+ EXTRACT(HOUR from (h.begin_interval_time - (LAG(h.begin_interval_time,1) OVER (ORDER BY h.instance_number, s.filename, h.begin_interval_time)))*3600)
 + EXTRACT(DAY from (h.begin_interval_time - (LAG(h.begin_interval_time,1) OVER (ORDER BY h.instance_number, s.filename, h.begin_interval_time)))*86400)) snapdur_secs,
  DECODE(s.instance_number, (LAG(s.instance_number,1) OVER (ORDER BY h.instance_number, s.filename, h.begin_interval_time)),'Y','N') INSTMATCH,
  DECODE(s.file#, (LAG(s.file#,1) OVER(ORDER BY h.instance_number, s.filename, h.begin_interval_time)),'Y','N') filematch, s.instance_number, s.file#,
s.filename, s.tsname, (s.phyrds-(LAG(s.phyrds,1,0) OVER (ORDER BY  h.instance_number, s.filename, h.begin_interval_time))) phyreads,
(s.phywrts - (LAG(s.phywrts,1,0) OVER (ORDER BY h.instance_number, s.filename, h.begin_interval_time))) phywrites, (s.singleblkrds - (LAG(s.singleblkrds,1,0) OVER (ORDER BY h.instance_number, s.filename, h.begin_interval_time))) singleblkrds, 10 * (s.readtim - (LAG(s.readtim, 1, 0) OVER (ORDER BY h.instance_number, s.filename, h.begin_interval_time))) readtime_ms,
10 * (s.writetim - (LAG(s.writetim, 1, 0) OVER (ORDER BY h.instance_number, s.filename, h.begin_interval_time))) writetime_ms, 10 * (s.singleblkrdtim - (LAG(s.singleblkrdtim,1,0) OVER (ORDER BY  h.instance_number, s.filename, h.begin_interval_time))) singleblkrdtim_ms, (s.phyblkrd - (LAG(s.phyblkrd,1,0) OVER (ORDER BY h.instance_number, s.filename, h.begin_interval_time))) PHYBLKRD,
(s.phyblkwrt - (LAG(s.phyblkwrt,1,0) OVER (ORDER BY h.instance_number, s.filename, h.begin_interval_time))) PHYBLKWRT, (s.wait_count - (LAG(s.wait_count, 1, 0) OVER (order by h.instance_number, s.filename, h.begin_interval_time))) WAIT_COUNT,
10 * (s.time - (LAG(s.time, 1, 0) OVER (order by h.instance_number, s.filename, h.begin_interval_time))) WAIT_TIME_MS
  FROM dba_hist_filestatxs s, dba_hist_snapshot h
  WHERE h.instance_number = s.instance_number
  AND s.dbid = h.dbid
  AND s.snap_id = h.snap_id
  AND h.begin_interval_time > SYSDATE - 0.05)
WHERE phyreads >= 0
AND instmatch = 'Y'
AND filematch = 'Y'
GROUP BY tsname, snap_id, instance_number
ORDER BY tsname, snap_id, instance_number;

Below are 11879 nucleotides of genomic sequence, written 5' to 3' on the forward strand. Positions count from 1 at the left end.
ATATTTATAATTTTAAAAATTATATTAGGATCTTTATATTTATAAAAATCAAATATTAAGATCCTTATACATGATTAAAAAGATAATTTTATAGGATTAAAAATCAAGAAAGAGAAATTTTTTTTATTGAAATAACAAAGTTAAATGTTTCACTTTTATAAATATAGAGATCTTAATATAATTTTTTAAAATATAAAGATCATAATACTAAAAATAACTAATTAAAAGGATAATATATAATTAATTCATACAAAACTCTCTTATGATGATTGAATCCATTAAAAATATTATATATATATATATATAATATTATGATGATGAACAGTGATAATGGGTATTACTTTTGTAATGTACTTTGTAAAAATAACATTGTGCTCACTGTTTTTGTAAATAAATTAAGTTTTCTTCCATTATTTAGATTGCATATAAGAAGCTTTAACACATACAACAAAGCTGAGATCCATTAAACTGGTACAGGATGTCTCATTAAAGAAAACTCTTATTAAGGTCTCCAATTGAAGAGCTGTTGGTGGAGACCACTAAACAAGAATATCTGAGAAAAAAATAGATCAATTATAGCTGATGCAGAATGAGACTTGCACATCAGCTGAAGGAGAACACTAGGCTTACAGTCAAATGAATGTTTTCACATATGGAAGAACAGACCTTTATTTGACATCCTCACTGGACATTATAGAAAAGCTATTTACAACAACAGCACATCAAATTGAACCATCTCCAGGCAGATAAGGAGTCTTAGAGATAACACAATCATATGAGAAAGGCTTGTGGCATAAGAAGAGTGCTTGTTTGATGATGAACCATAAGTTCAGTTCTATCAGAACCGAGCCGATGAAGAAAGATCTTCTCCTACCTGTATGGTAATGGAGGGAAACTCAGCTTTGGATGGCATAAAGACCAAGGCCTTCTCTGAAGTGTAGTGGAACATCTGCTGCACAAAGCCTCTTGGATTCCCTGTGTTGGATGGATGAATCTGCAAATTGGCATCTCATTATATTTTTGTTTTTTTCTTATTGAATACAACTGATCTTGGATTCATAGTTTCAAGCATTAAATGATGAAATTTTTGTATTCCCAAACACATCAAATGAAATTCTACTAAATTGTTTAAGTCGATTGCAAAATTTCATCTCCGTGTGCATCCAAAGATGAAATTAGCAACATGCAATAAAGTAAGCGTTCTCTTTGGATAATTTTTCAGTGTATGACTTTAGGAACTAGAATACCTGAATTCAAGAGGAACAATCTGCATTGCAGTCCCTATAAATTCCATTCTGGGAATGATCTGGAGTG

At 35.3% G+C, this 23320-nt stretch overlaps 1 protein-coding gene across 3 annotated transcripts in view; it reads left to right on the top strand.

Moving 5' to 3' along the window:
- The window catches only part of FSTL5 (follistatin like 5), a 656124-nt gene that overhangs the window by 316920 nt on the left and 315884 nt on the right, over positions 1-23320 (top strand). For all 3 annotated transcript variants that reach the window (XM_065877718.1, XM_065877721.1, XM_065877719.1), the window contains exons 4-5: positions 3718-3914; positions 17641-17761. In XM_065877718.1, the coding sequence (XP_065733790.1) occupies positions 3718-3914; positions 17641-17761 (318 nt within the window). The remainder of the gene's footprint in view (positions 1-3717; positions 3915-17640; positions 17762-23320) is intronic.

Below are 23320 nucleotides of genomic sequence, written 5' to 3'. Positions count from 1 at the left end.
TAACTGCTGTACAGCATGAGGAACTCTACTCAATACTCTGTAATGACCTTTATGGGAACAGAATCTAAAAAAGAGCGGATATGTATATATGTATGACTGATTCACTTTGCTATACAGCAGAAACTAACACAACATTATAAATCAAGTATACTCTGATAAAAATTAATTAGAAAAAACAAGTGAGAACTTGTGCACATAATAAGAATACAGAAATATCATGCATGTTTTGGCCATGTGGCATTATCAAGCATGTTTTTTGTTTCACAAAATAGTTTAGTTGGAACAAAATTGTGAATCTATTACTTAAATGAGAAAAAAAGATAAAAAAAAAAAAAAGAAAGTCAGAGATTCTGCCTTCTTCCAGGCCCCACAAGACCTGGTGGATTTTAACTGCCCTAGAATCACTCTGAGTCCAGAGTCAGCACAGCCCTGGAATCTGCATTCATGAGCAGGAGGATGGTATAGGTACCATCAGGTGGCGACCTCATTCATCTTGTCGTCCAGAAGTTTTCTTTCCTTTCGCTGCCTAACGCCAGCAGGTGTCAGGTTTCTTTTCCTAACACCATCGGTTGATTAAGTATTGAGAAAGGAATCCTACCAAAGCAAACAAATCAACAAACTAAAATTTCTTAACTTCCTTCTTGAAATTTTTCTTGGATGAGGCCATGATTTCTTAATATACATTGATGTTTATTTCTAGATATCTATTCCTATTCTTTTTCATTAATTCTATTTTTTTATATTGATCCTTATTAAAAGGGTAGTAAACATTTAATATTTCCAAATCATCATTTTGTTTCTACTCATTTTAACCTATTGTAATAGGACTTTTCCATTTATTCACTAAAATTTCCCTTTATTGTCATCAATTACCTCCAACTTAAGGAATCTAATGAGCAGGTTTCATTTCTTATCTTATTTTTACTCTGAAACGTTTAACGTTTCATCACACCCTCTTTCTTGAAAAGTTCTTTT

Fully Qualified Names
In all cases, but especially if multiple objects, in different schemas, share the same object names use fully qualified names in all SQL and PL/SQL -- SQL not utilizing fully qualified names
EXPLAIN PLAN FOR
SELECT srvr_id
FROM servers s
WHERE EXISTS (
  SELECT srvr_id
  FROM serv_inst i
  WHERE s.srvr_id = i.srvr_id);

-- SQL with fully qualified names. Write all SQL and PL/SQL this way
EXPLAIN PLAN FOR
SELECT srvr_id
FROM uwclass.servers s
WHERE EXISTS (
  SELECT srvr_id
  FROM uwclass.serv_inst i
  WHERE s.srvr_id = i.srvr_id);
 
Hinting
Full Hinting Demo CREATE TABLE t1 AS
SELECT * FROM all_objects
WHERE ROWNUM = 1;

ALTER TABLE t1
ADD CONSTRAINT pk_t1
PRIMARY KEY(object_id)
USING INDEX;

CREATE TABLE t2 AS
SELECT * FROM all_objects;

ALTER TABLE t2
ADD CONSTRAINT pk_t2
PRIMARY KEY(object_id)
USING INDEX;

exec dbms_stats.gather_table_stats('UWCLASS', 'T1', CASCADE=>TRUE);
exec dbms_stats.gather_table_stats('UWCLASS', 'T2', CASCADE => TRUE);

ALTER SESSION SET tracefile_identifier='base plan';
ALTER SESSION SET EVENTS '10053 trace name context forever,level 1';
ALTER SESSION SET EVENTS '10046 trace name context forever,level 1';

SELECT COUNT(*)
FROM t2, t1
WHERE t1.object_id = t2.object_id
AND t2.owner='UWCLASS';

ALTER SESSION SET tracefile_identifier='hinted plan';

SELECT /*+ use_nl(hint2 hint1) */ COUNT(*)
FROM t2, t1
WHERE t1.object_id = t2.object_id
AND t2.owner='UWCLASS';

ALTER SESSION SET tracefile_identifier='fully hinted plan';

SELECT /*+ ordered use_nl(hint2 hint1) */ COUNT(*)
FROM t2, t1